18—A Journey in Dispensationalism $12.95
19—A Journey in Baptist History $12.95
20—A Journey in Matthew 24 $12.95
21—A Journey in Sanctification $12.95
22—A Journey to Eternity $12.95
23—A Journey in Predestination $12.95
24—A Journey in Practical Christianity $12.95 
As you can see, they are very inexpensive. You can find about how to order the books from the Richbarry Press website.

By the way, you will also find some other very good works there, from the Ministry Helps for Greek and exegetical studies to works on theological history and various theological topics. For example, I regard Preaching the Gospel: A Theological Perspective and a Personal Method as a must read for the beginning preacher, and I have found that A Comparison of Dispensationalism and Covenant Theology has been helpful in introducing and explaining the basics of these two systems of theology to others.

Monday, December 02, 2013

Recovering a Covenantal Heritage: Essays in Baptist Covenant Theology

In case our blog's readers haven't noticed yet, over at the 1689 Federalism website, on their books page, is a sign up form to be notified when the forthcoming book, Recovering a Covenantal Heritage: Essays in Baptist Covenant Theology, is published.

It promises to be an important work from a collection of excellent Reformed Baptist scholars, including our own Jeff Johnson. Richard Barcellos posted here back in February that he is editing the book.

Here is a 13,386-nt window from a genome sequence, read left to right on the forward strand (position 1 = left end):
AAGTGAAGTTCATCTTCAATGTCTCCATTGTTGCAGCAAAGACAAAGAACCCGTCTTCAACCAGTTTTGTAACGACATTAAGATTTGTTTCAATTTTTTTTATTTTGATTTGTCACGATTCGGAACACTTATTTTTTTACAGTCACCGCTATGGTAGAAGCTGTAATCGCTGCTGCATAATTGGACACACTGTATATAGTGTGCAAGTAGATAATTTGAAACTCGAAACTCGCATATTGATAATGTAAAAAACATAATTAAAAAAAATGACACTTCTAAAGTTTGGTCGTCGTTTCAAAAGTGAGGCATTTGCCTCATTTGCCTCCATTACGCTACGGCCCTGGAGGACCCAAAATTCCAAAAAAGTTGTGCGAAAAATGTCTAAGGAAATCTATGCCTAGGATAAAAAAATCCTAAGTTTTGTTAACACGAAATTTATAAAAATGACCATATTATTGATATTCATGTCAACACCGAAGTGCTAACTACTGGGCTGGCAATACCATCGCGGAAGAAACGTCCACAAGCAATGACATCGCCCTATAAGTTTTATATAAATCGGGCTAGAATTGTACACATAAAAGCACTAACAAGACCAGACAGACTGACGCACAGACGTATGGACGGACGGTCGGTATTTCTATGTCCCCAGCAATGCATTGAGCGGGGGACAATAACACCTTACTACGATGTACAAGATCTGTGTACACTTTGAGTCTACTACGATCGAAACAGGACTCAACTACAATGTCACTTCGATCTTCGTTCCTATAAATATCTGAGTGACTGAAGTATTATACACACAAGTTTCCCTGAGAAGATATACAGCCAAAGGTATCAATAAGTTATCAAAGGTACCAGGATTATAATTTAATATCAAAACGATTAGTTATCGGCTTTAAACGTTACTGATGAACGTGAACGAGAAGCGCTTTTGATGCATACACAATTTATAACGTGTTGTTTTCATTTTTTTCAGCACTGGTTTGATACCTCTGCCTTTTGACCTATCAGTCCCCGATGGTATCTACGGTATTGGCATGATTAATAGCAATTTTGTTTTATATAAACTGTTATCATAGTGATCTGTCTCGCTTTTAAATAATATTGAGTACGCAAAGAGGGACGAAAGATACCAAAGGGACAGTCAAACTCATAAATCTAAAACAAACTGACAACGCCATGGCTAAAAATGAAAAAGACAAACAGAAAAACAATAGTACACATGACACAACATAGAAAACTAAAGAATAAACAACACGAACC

Here is the description given on the sign up page:
Table of Contents
Introduction, James M. Renihan, Ph.D.
Historical

1. A Brief Overview of Seventeenth-Century Reformed Orthodox Federalism, Richard C. Barcellos, Ph.D.
2. Covenant Theology in the First and Second London Confessions of Faith, James M. Renihan, Ph.D.
3. By Farther Steps: A Seventeenth-Century Particular Baptist Covenant Theology, Pascal Denault, Th.M.
4. The Puritan Argument for the Immersion of Believers: How Seventeenth-Century Baptists Utilized the Regulative Principle of Worship, Steve Weaver
5. The Antipaedobaptism of John Tombes, Michael T. Renihan, Ph.D.
6. The Abrahamic Covenant in the Thought of John Tombes, Michael T. Renihan, Ph.D.
7. John Owen on the Mosaic Covenant, Thomas E. Hicks, Jr., Ph.D.
8. A ‘Novel’ Approach to Credobaptist and Paedobaptist Polemics, Jeffrey A. Massey
Biblical

9. The Fatal Flaw of Infant Baptism: The Dichotomous Nature of the Abrahamic Covenant, Jeffrey D. Johnson
10. The Difference Between the Old and New Covenants: John Owen on Hebrews 8:6, John Owen
11. The Newness of the New Covenant (Part 1), James R. White, Th.D.
12. The Newness of the New Covenant (Part 2), James R. White, Th.D.
13. Acts 2:39 in its Context: An Exegetical Summary of Acts 2:39 and Paedobaptism (Part 1), Jamin Hübner
14. Acts 2:39 in its Context: Case Studies in Paedobaptist Interpretations of Acts 2:39 (Part 2), Jamin Hübner
15. An Exegetical Appraisal of Colossians 2:11-12, Richard C. Barcellos, Ph.D.
Biblical-Theological

16. Reformed Baptist Covenant Theology and Biblical Theology, Micah and Samuel Renihan
It looks like this book has been in the works for some time. I hope it won't be much longer until it is published.